This is a blog about the pursuits of Naturalist Alan Russo to incorporate all things Natural, especially Plants, into his daily life. Living close to Nature has always been a passion of mine and I try, with natures help, to live a Healthy lifestyle for myself and for the Earth.

Sunday, May 29, 2011

Yucca Flowers

Yucca in bloom

Flowers close up
   Yucca is just an incredible plant. It can be used for so many things, from food and medicine to fiber,dyes and soap. As the seasons progress, different parts of the plant are used at different times, though fiber can be extracted from the leaves anytime. As the seasons go on I will cover different usages at different times.
  Today we will pursue using the flowers. Simply, the flowers are edible. I don't like the inside part very much but the petals are good. Since the flowers are large and the petals are thick and succulent, they are more substantial than most other flowers. I like to eat them raw as a nibble or as a salad additive. You can bread or flour them and fry them as you might a squash flower. You can dry them and use them for tea or grind the dried flower and use the flour as an addition to muffins or pancakes. In certain Yuccas the flower stem is also edible (actually they are all edible just that some are very fibrous or woody) when young and before the flowers come out. Cook as you would asparagus. I have never tried this as I can never bring myself to cut the flower stem knowing how many beautiful flowers will develop on them! They are just too beautiful. Maybe if I lived in the southwest, where I have seen Yucca plants growing in groups of hundreds of plants taking up an area the size of half a football field, I would certainly consider trying some flower stalks.
  Anyway, the flowers don't last very long so get them while you can!

Wednesday, May 25, 2011



In Flower
 PurslanePortulaca oleracea, is another one of those Wild Edibles that is considered a noxious "weed"by the general public. It's true that it can certainly be a rather invasive little plant. I planted just one small plant that a friend gave me last year and this year I have hundreds of plants in my garden. I don't mind though because I I really like having them to munch on!
  Purslane is a very nutritious plant. It is high in vitamins A and C and is loaded with minerals, especially Magnesium . It is also high in Alpha Linolenic Acid, an important Omega 3 Fatty Acid.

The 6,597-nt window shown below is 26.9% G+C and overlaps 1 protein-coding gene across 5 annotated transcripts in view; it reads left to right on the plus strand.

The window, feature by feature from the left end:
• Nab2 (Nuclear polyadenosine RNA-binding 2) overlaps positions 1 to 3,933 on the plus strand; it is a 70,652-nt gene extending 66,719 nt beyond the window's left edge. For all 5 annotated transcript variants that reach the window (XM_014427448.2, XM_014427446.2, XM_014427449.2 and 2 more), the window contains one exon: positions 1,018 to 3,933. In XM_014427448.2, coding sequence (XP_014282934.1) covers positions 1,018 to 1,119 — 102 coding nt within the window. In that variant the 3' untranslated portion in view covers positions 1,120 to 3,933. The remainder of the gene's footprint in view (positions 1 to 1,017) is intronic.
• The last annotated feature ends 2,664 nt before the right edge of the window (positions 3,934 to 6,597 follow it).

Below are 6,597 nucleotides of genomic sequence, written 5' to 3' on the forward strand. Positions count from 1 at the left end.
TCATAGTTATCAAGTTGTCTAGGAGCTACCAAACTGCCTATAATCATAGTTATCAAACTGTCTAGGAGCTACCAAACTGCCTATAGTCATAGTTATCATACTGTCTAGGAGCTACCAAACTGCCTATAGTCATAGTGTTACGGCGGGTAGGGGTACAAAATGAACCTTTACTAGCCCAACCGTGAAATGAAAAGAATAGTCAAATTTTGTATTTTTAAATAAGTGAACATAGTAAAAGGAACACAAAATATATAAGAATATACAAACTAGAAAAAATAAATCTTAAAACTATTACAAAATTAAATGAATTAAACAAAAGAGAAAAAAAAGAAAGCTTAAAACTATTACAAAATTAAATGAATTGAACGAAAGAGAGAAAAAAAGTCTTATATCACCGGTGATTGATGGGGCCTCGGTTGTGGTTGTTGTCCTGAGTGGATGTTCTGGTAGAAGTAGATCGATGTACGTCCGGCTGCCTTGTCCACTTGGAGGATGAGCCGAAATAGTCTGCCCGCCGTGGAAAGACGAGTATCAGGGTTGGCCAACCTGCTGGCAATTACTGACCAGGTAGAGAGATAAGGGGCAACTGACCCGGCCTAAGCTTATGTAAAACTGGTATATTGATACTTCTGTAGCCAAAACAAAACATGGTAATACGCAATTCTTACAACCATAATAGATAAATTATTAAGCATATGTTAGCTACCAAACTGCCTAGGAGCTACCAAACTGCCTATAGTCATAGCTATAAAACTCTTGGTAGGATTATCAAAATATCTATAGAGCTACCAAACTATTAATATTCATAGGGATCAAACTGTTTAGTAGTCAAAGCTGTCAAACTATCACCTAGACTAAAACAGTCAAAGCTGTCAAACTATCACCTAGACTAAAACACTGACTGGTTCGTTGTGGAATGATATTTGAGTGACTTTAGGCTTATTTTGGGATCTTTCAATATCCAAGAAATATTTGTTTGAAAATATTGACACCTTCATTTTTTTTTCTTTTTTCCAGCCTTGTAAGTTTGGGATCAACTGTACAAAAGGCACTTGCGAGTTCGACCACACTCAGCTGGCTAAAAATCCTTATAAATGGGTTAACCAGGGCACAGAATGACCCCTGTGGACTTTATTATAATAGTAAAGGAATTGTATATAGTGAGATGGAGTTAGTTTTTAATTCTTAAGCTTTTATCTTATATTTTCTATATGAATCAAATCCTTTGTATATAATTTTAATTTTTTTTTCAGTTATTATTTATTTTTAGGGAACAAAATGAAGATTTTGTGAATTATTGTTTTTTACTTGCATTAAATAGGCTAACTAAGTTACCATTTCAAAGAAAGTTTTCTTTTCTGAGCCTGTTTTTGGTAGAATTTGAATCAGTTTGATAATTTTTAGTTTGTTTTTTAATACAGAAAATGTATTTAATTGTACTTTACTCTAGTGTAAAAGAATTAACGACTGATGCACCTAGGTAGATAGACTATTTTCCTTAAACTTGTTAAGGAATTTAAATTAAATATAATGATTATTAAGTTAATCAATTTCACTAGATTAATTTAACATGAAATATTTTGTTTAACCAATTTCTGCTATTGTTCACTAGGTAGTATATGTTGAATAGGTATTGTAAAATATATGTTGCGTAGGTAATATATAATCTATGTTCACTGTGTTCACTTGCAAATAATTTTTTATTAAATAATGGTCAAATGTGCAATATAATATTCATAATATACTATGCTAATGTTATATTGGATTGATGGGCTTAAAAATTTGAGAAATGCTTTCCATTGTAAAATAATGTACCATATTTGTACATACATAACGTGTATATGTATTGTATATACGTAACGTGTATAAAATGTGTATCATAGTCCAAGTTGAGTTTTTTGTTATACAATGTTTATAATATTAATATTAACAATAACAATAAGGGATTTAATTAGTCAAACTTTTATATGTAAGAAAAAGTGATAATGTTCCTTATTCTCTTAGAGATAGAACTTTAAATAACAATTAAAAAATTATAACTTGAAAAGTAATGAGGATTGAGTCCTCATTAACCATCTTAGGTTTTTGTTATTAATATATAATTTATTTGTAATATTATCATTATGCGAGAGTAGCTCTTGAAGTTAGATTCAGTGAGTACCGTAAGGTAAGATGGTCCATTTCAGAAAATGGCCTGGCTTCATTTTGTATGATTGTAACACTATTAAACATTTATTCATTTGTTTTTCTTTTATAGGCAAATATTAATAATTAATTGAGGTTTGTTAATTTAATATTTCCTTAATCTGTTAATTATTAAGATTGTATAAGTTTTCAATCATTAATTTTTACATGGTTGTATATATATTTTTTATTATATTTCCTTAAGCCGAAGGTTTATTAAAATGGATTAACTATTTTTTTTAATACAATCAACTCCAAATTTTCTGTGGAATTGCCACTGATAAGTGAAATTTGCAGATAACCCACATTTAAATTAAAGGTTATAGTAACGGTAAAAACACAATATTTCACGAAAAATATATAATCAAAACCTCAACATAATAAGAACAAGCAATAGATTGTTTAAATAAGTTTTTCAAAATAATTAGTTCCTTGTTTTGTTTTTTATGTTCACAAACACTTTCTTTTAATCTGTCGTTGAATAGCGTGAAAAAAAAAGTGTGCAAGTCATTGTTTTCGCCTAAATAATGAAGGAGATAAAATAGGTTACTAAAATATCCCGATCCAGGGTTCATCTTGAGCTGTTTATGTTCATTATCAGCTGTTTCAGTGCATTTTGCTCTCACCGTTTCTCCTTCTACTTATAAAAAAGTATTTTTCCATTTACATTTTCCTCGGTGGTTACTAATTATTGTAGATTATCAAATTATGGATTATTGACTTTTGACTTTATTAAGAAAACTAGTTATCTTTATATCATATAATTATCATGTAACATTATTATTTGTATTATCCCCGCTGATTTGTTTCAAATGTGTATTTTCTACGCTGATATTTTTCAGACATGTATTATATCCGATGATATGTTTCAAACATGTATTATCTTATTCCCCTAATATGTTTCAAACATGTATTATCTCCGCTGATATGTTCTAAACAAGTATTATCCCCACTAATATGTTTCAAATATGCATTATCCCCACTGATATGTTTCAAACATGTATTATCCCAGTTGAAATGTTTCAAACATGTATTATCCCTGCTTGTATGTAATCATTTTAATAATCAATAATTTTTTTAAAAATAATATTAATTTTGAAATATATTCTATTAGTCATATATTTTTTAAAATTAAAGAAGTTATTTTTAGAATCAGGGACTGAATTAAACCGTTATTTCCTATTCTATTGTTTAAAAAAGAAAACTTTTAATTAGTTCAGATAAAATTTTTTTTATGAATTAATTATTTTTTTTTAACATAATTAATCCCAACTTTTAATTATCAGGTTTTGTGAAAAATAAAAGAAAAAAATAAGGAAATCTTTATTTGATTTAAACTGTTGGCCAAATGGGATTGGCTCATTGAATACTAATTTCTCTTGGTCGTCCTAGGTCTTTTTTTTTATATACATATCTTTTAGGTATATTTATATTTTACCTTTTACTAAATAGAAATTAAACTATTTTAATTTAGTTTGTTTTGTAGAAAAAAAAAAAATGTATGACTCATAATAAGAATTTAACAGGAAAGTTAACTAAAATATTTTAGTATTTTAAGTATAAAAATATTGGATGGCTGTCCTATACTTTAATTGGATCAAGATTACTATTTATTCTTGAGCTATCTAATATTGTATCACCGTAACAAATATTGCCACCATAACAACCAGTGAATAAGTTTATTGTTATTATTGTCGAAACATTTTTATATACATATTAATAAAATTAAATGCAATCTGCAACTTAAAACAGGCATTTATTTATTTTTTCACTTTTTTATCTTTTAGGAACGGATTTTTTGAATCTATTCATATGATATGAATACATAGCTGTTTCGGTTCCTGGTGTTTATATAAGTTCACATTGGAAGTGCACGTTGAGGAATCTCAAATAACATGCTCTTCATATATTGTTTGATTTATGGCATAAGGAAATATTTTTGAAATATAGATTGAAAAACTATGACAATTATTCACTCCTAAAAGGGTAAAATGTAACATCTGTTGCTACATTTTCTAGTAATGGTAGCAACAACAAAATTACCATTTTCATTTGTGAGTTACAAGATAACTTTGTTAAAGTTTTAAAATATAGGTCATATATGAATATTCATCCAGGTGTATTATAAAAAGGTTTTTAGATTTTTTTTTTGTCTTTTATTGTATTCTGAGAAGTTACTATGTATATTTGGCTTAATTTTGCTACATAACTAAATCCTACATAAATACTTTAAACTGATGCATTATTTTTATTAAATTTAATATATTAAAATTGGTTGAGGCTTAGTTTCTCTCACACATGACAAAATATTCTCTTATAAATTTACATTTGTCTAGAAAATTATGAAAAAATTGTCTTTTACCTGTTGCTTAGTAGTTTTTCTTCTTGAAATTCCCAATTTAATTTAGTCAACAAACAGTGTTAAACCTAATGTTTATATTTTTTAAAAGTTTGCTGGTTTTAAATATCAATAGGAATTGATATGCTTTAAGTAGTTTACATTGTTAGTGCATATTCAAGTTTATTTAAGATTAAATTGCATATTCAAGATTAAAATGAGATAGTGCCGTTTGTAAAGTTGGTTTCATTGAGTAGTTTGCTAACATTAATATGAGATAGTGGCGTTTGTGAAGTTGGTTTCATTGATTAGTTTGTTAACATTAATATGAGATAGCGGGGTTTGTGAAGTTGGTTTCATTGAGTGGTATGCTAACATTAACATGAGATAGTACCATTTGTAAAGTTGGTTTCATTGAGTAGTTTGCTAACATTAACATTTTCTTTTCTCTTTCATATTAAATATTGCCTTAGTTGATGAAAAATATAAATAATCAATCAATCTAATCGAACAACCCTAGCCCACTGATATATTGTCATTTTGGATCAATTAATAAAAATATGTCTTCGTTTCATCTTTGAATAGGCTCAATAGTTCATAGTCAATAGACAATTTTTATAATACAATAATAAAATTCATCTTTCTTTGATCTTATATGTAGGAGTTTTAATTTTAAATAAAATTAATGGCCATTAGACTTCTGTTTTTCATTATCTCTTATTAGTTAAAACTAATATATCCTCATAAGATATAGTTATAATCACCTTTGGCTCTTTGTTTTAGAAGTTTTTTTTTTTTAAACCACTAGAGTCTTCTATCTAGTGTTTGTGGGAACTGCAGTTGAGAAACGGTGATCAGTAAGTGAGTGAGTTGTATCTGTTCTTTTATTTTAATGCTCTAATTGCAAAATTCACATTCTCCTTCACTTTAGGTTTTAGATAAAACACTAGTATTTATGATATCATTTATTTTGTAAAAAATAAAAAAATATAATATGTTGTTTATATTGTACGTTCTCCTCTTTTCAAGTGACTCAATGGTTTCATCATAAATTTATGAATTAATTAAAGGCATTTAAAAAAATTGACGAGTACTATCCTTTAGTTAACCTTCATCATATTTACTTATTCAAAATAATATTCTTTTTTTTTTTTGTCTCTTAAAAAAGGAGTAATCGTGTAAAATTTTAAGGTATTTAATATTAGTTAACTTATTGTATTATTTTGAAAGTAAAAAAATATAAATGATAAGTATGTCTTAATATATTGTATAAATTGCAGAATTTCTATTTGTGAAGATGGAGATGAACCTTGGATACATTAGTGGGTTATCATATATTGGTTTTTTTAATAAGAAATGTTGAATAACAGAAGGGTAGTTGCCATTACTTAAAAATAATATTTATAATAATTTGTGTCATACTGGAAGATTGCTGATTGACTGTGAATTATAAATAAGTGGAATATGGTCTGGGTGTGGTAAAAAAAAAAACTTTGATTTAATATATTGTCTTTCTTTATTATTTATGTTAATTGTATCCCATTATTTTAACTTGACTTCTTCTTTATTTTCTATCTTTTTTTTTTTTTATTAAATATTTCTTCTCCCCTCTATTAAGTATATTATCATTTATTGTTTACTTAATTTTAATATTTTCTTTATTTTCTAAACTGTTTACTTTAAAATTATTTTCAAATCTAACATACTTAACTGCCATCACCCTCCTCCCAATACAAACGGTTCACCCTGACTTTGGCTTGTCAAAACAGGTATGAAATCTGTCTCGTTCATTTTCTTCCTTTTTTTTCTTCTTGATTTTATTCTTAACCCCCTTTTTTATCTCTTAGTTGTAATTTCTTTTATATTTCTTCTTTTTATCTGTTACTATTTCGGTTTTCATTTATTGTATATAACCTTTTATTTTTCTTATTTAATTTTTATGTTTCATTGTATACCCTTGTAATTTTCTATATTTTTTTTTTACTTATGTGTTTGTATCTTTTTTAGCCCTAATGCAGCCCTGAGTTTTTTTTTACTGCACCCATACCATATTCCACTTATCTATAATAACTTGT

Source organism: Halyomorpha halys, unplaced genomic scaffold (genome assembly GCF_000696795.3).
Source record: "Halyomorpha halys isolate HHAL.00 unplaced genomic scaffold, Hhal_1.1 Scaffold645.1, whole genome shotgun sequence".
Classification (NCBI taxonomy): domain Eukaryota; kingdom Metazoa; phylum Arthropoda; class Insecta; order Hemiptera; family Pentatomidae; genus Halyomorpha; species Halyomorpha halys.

I like to eat it raw, and munch on it often as I work in my garden. It has a tangy mucilaginous taste, and also makes a great salad additive. It can also be steamed or sauteed and added to soups or stews. One interesting thing to do is to pickle it, a great way to save it for winter when there isn't any  around to pick.

Saturday, May 21, 2011

Yarrow, Achillea millefolium

Yarrow Leaf 
                                                I did a stupid thing yesterday. 
  In the mornings I work at a Veterinarians office taking care of the animals. 
While taking a young dog for a walk I decided to give her a little exercise so I started to jog with her. She got very exited and ran directly in front of me, tangling the leash around my legs, tripping me, sending me heading for the gravely asphalt. I put my hands down to break my fall which caused chunks of flesh to be scraped from the palms of my hand. Ouch! 
So how is this ethnobotanical you must be wondering?
  Well, whenever I need first aide, I look to the plants for help. One of the plants I brought to NC with me, because I can't live without it, is Yarrow, Achillea millefolium. This is my favorite First aid plant and I use it more than any other plant in emergencies. I even use it on my animals when they hurt themselves. 
Yarrow is an anti-septic, it is also a Hemostatic herb, meaning it stops bleeding. Legend has it that Achilles used it to treat his soldiers wounds on the battlefield, hence the name Achillea.  
  Normally for small wounds I take a leaf and chew it and than use it as a poultice. This time the wounds were spread over a large area so I made a strong infusion of the leaves and soaked my hands in this solution for awhile. I repeated this several times throughout the day to make sure things were cleaned out well. Finally, I took some infused oil that I make which contains several healing herbs, including Yarrow, and covered the wounds to keep out dirt. Well today is one day after the mishap and, though still very tender, the wounds are healing nicely.